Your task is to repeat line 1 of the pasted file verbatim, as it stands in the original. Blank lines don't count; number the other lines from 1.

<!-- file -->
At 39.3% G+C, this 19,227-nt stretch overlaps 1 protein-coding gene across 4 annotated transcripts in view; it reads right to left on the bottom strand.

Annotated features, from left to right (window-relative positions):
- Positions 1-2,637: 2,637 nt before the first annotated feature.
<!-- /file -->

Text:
At 39.3% G+C, this 19,227-nt stretch overlaps 1 protein-coding gene across 4 annotated transcripts in view; it reads right to left on the bottom strand.